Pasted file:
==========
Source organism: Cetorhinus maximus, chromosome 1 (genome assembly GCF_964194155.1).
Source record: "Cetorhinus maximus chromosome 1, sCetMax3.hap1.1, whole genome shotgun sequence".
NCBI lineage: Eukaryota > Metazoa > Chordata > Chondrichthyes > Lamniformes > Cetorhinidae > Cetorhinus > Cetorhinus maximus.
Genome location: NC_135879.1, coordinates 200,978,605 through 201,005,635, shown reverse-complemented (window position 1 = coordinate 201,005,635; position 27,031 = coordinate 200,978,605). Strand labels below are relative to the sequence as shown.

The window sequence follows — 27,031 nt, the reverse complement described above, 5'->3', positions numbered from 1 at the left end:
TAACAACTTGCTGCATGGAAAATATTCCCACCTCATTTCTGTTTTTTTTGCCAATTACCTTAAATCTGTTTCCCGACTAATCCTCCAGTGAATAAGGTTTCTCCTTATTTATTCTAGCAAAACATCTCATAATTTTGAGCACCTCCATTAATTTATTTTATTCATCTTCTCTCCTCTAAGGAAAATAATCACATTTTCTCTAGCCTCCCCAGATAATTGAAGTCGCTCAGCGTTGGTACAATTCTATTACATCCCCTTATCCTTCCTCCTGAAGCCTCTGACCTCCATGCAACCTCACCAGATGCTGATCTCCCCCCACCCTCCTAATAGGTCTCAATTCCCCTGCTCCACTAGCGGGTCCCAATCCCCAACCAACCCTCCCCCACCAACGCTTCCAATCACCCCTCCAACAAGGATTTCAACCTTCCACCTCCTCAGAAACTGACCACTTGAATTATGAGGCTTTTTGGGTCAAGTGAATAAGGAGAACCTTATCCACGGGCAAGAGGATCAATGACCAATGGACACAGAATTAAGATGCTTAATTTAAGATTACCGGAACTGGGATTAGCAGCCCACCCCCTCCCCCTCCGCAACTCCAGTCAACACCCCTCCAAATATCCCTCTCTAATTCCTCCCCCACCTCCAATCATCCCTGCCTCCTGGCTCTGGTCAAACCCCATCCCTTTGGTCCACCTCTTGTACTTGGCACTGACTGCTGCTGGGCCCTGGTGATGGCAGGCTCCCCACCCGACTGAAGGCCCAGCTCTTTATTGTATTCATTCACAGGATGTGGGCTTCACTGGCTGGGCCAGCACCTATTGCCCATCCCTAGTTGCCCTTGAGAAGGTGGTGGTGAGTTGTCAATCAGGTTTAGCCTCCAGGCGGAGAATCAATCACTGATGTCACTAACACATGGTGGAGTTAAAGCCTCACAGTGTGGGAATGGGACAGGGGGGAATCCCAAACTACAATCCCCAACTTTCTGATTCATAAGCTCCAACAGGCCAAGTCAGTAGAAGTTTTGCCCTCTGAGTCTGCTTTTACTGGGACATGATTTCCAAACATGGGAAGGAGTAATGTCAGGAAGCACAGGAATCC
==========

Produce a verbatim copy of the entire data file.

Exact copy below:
Source organism: Cetorhinus maximus, chromosome 1 (genome assembly GCF_964194155.1).
Source record: "Cetorhinus maximus chromosome 1, sCetMax3.hap1.1, whole genome shotgun sequence".
NCBI lineage: Eukaryota > Metazoa > Chordata > Chondrichthyes > Lamniformes > Cetorhinidae > Cetorhinus > Cetorhinus maximus.
Genome location: NC_135879.1, coordinates 200,978,605 through 201,005,635, shown reverse-complemented (window position 1 = coordinate 201,005,635; position 27,031 = coordinate 200,978,605). Strand labels below are relative to the sequence as shown.

The window sequence follows — 27,031 nt, the reverse complement described above, 5'->3', positions numbered from 1 at the left end:
TAACAACTTGCTGCATGGAAAATATTCCCACCTCATTTCTGTTTTTTTTGCCAATTACCTTAAATCTGTTTCCCGACTAATCCTCCAGTGAATAAGGTTTCTCCTTATTTATTCTAGCAAAACATCTCATAATTTTGAGCACCTCCATTAATTTATTTTATTCATCTTCTCTCCTCTAAGGAAAATAATCACATTTTCTCTAGCCTCCCCAGATAATTGAAGTCGCTCAGCGTTGGTACAATTCTATTACATCCCCTTATCCTTCCTCCTGAAGCCTCTGACCTCCATGCAACCTCACCAGATGCTGATCTCCCCCCACCCTCCTAATAGGTCTCAATTCCCCTGCTCCACTAGCGGGTCCCAATCCCCAACCAACCCTCCCCCACCAACGCTTCCAATCACCCCTCCAACAAGGATTTCAACCTTCCACCTCCTCAGAAACTGACCACTTGAATTATGAGGCTTTTTGGGTCAAGTGAATAAGGAGAACCTTATCCACGGGCAAGAGGATCAATGACCAATGGACACAGAATTAAGATGCTTAATTTAAGATTACCGGAACTGGGATTAGCAGCCCACCCCCTCCCCCTCCGCAACTCCAGTCAACACCCCTCCAAATATCCCTCTCTAATTCCTCCCCCACCTCCAATCATCCCTGCCTCCTGGCTCTGGTCAAACCCCATCCCTTTGGTCCACCTCTTGTACTTGGCACTGACTGCTGCTGGGCCCTGGTGATGGCAGGCTCCCCACCCGACTGAAGGCCCAGCTCTTTATTGTATTCATTCACAGGATGTGGGCTTCACTGGCTGGGCCAGCACCTATTGCCCATCCCTAGTTGCCCTTGAGAAGGTGGTGGTGAGTTGTCAATCAGGTTTAGCCTCCAGGCGGAGAATCAATCACTGATGTCACTAACACATGGTGGAGTTAAAGCCTCACAGTGTGGGAATGGGACAGGGGGGAATCCCAAACTACAATCCCCAACTTTCTGATTCATAAGCTCCAACAGGCCAAGTCAGTAGAAGTTTTGCCCTCTGAGTCTGCTTTTACTGGGACATGATTTCCAAACATGGGAAGGAGTAATGTCAGGAAGCACAGGAATCC